It's all very confusing.
I just want to say that I think there is stuff that is age appropriate and stuff that isn't, I think you could almost go with your gut on that. If looking at a certain book with your LO would feel wierd then it's not the right time, y'know? I think it is important to be honest and I do think sheltering your LO's too much is a bad thing, but I think there is age appropriate timing and I think too much info can be a burden....

I don't think I clarified anything, LOL!
post #78 of 148
[QUOTE=Mama~Love;13704323]Well, to me, it means that women are just there to have sex with, not to have a healthy, satisfying relationship with a real person.QUOTE]

But porn is meant to fill a specific need, a SEXUAL need, so it stands to reason that it emphasises sex. It is fantasy!
And if anything, the women are willing participants, they objectify themselves, why paint women as the victim?
post #79 of 148
Quote:
Originally Posted by bigeyes View Post
Me too. And even though online there is always someone who insists they or someone they know is involved and perfectly fine, IRL that has not been my experience. You can only go with what you know, yk?

Plus, the only porn I have ever seen was so demeaning to women I was instantly turned off, so I don't get the appeal at all. Why is it that women are always being put down, debased or in some way shamed and it's supposed to be sexy?

Just doesn't work for me, and I am by far not 'anti-sex.'
Exactly, how can that be sexy?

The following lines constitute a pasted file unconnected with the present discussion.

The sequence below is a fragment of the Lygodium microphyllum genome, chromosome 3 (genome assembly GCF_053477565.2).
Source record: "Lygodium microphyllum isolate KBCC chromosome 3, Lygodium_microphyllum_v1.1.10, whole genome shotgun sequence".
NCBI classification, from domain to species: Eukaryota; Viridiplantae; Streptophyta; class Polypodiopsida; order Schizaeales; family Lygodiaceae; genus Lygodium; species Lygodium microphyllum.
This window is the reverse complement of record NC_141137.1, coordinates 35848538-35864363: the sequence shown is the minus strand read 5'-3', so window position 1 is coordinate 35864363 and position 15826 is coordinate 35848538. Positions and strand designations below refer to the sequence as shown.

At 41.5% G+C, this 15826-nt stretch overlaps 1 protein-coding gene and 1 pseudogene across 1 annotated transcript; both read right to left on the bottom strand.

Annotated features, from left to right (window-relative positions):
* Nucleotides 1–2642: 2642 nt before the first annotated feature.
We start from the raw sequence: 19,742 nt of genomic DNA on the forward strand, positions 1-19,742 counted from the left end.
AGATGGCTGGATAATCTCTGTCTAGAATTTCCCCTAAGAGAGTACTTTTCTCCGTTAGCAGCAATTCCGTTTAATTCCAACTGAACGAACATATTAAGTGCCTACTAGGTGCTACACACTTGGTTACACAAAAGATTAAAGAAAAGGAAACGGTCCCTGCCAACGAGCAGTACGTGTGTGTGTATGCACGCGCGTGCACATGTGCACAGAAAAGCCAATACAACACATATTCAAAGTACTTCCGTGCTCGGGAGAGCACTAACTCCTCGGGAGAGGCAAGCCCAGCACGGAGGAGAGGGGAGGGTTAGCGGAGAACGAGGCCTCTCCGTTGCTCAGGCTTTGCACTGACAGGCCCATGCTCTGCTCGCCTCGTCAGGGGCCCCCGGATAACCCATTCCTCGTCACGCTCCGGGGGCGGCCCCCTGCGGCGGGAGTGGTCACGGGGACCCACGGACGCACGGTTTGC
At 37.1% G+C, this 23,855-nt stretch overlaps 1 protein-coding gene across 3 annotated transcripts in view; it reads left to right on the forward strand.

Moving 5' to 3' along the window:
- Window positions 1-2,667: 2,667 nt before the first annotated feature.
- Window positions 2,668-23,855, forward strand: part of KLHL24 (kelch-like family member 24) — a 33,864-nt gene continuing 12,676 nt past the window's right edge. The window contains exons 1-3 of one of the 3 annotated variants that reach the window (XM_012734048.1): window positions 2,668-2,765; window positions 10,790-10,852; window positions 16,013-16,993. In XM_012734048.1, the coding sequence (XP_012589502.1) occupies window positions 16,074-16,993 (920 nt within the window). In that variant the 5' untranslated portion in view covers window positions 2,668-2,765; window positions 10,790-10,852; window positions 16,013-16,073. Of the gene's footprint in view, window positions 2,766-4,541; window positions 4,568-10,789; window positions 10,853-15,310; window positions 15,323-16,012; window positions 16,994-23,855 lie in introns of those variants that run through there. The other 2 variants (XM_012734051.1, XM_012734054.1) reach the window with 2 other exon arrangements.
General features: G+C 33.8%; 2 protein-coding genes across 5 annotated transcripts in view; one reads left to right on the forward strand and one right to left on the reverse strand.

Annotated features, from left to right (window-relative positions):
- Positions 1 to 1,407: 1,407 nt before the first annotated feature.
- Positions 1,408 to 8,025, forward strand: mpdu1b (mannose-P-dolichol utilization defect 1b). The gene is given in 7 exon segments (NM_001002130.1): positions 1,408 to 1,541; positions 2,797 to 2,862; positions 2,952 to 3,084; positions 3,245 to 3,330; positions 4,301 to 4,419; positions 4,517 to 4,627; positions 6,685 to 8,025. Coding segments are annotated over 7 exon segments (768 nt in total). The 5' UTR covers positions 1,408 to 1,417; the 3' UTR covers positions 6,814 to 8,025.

Quote:
Originally Posted by Liquesce View Post
But who are any of us to assume that she (or he) must not be? I just don't understand people not being affected by the element of the unknown here. I can't understand acknowledging that it's possible we are watching a participant's abuse and still finding it in the least bit appealing or to be a defensible matter of free consumer choice. Like I said, listening to the woman starring in arguably the most mainstream porn film of all time make the claim that it essentially documented her rape ...... I just can not understand processing that possibility and still advocating for the rightfulness of making consumer choices which follow the path of greater risk potential in that respect.

If I don't support anyone buying meat without knowing the conditions under which it was produced, buying imports of obscured origin, etc, why is it wrong for me to not support the notion of unassailable personal choice in consuming the products of another industry which largely essentially obscures the conditions under which the end product was produced? The cow that became the grocery store steak may have had an awesome life and relatively painless death. That Target t-shirt philomom mentioned may be helping to afford a good life for a family somewhere in China. But then again they might not ... and because of the severity of the reality of when they do not, and because I have other options for food and clothes, I can not in good conscience consume those products on the sheer hope that the brighter possibilities are the more true ones. Likewise porn. I have other options for sexual expression, even of a similar type -- art, writing, personally produced films and photos -- without that risk potential. Which in my opinion makes the risk potential just as indefensible as with other consumer products.

It's just weird to me when the ethic that inspires advocacy of the "buy local, buy with awareness, handcraft what you can, tread as lightly as possible" etc, kind gets thrown entirely out the window where an otherwise sensitive issue is involved.
Well said, Liquesce.
post #80 of 148
nope, still the same views i had prior to having a daughter, and a son. i think it's degrading and it's desensitizing and it makes me feel sad in my heart as a woman and as a wife and as a mother. that said, i 100% support women's rights to make it and view it if they choose to, provided it is actually a choice instead of being coerced, abused, trafficed, or trapped into it by a total lack of other options.
New Posts  All Forums:Forum Nav:
  Return Home
  Back to Forum: Parenting
Mothering › Mothering Forums › Mom › Parenting › Mothers of Daughters and Pornography